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Vietnam ministries discuss intangible heritage education in schools

Thursday, March 26, 2015, 17:02 GMT+7
Vietnam ministries discuss intangible heritage education in schools
Students of Tran Hung Dao Elementary School in District 1, Ho Chi Minh City do exercise when the folk song "Trong Com" is played.

Around 60 experts from Vietnam and 13 other Asia-Pacific countries have recently gathered in Hanoi for a regional conference to discuss educating intangible heritage in schools.

>> An audio version of the story is available here

At the event held on March 24 by the Vietnamese Ministry of Education and Training in collaboration with the Ministry of Culture, Sports, and Tourism and UNESCO, the educational ministry said it has guided a pilot program using cultural heritage in education in seven localities across the country since 2013.

However, according Nguyen Van Huy, member of a project titled “Heritage Education in Vietnamese Schools” sponsored by UNESCO, most projects to bring cultural heritage into schools in recent years have not been very efficient due to several obstacles, such as the lack of heritage information sharing from cultural agencies.

Nguyen Xuan Truong, from the secondary education department under the Ministry of Education and Training, also listed difficulties in bringing heritage education into schools, including teachers’ limited ability and teaching material shortages.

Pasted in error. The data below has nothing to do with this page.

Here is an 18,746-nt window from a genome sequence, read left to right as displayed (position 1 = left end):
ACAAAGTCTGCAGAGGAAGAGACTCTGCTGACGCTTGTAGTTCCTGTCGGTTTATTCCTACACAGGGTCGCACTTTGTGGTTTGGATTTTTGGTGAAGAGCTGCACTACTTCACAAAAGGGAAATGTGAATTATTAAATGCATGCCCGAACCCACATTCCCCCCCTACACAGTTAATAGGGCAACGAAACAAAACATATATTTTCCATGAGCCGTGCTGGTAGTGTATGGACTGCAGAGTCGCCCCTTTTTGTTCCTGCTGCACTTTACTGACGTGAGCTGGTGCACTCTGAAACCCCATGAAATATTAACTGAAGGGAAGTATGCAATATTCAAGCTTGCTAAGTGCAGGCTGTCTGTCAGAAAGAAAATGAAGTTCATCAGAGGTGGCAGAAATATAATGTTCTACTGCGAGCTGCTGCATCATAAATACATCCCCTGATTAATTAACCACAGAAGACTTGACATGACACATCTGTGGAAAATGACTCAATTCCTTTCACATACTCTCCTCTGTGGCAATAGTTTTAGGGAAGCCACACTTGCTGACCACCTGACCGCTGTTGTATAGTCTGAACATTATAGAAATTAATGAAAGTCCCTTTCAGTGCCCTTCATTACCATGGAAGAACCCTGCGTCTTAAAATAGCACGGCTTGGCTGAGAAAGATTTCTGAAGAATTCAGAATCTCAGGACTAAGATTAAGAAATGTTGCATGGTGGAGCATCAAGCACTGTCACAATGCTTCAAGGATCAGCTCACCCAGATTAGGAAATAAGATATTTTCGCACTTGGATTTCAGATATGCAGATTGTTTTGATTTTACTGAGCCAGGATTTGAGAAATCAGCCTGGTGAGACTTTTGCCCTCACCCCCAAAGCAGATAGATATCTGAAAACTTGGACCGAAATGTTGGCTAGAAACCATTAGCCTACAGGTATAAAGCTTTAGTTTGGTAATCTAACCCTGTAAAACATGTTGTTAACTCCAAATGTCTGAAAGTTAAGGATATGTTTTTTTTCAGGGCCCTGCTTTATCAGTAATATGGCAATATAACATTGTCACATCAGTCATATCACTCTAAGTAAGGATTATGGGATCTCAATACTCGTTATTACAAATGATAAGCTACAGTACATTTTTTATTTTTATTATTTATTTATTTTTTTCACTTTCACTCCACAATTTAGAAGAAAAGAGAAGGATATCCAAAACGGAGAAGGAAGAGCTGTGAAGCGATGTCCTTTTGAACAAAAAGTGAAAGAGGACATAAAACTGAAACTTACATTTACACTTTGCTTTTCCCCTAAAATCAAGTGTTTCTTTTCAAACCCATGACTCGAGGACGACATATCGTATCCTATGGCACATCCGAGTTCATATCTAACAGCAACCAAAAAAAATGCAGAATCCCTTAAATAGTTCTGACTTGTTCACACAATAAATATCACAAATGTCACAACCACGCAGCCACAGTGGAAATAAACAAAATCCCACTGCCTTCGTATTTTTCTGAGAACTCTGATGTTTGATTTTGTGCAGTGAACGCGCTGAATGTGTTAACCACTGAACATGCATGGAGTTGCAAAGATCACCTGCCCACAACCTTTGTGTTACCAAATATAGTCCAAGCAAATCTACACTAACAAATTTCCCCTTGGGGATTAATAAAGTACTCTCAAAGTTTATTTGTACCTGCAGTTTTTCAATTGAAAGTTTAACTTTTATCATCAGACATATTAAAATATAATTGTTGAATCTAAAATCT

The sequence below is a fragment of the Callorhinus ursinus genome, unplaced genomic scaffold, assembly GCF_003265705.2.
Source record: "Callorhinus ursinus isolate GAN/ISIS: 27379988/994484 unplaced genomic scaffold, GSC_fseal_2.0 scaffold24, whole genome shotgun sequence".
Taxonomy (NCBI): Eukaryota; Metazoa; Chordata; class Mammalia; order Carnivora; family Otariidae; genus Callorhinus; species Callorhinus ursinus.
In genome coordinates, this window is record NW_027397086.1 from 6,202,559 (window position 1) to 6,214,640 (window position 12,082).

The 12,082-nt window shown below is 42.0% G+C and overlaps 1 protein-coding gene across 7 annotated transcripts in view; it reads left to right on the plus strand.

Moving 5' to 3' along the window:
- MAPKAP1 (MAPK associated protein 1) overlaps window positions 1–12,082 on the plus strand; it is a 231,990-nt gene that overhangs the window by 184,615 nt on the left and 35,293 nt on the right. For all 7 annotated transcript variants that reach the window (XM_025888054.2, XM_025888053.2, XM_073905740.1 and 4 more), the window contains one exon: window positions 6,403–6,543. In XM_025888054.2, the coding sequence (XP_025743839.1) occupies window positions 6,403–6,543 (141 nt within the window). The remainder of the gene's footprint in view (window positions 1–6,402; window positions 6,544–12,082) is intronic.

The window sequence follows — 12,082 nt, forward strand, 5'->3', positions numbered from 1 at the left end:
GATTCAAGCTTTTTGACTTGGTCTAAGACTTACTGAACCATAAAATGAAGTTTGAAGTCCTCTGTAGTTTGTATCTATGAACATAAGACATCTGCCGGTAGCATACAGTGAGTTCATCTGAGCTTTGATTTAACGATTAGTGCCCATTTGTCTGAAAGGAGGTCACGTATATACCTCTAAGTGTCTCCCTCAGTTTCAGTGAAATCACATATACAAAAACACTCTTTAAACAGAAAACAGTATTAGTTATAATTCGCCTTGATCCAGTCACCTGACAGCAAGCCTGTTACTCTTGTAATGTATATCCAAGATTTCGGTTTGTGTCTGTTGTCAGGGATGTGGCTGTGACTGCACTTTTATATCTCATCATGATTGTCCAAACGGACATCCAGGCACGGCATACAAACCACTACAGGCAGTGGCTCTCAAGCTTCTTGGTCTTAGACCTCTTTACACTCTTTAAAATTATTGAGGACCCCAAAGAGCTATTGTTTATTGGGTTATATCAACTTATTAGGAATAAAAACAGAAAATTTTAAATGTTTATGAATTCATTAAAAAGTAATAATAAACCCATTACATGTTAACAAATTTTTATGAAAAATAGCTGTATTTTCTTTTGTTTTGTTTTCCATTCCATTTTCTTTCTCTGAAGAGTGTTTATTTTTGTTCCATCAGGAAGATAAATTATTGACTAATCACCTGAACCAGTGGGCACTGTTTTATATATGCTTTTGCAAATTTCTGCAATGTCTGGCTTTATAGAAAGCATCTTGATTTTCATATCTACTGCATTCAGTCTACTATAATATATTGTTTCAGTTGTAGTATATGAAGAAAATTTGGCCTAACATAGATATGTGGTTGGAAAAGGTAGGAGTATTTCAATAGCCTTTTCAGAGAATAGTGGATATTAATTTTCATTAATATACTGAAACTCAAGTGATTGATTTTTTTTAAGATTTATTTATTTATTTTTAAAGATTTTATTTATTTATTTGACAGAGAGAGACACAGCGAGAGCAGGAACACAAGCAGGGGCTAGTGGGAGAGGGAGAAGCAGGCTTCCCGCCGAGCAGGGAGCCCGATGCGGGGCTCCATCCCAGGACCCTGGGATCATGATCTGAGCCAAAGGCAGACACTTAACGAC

He also said the fact that there has been no detailed direction on exploring intangible heritage for education is also an obstacle for this.

A report at the conference showed that over 73 percent of middle school students in Vietnam do not know more than 10 folk songs.

“It’s not about students being indifferent to intangible heritage in general, and Vietnamese folk music in particular, it’s about how the learning program attracts them,” Nguyen Thi To Mai, head of the Music Education Department under the National University of Art Education, commented.

Other experts also agreed that to bring intangible heritages effectively into schools, the curriculum needs to be interesting and taught with effective methods.

“The teaching program needs to be flexible and suitable for local culture, as well as each school’s conditions,” Nguyen Vinh Hien, Vice Minister of Education and Training, stated at the conference. 

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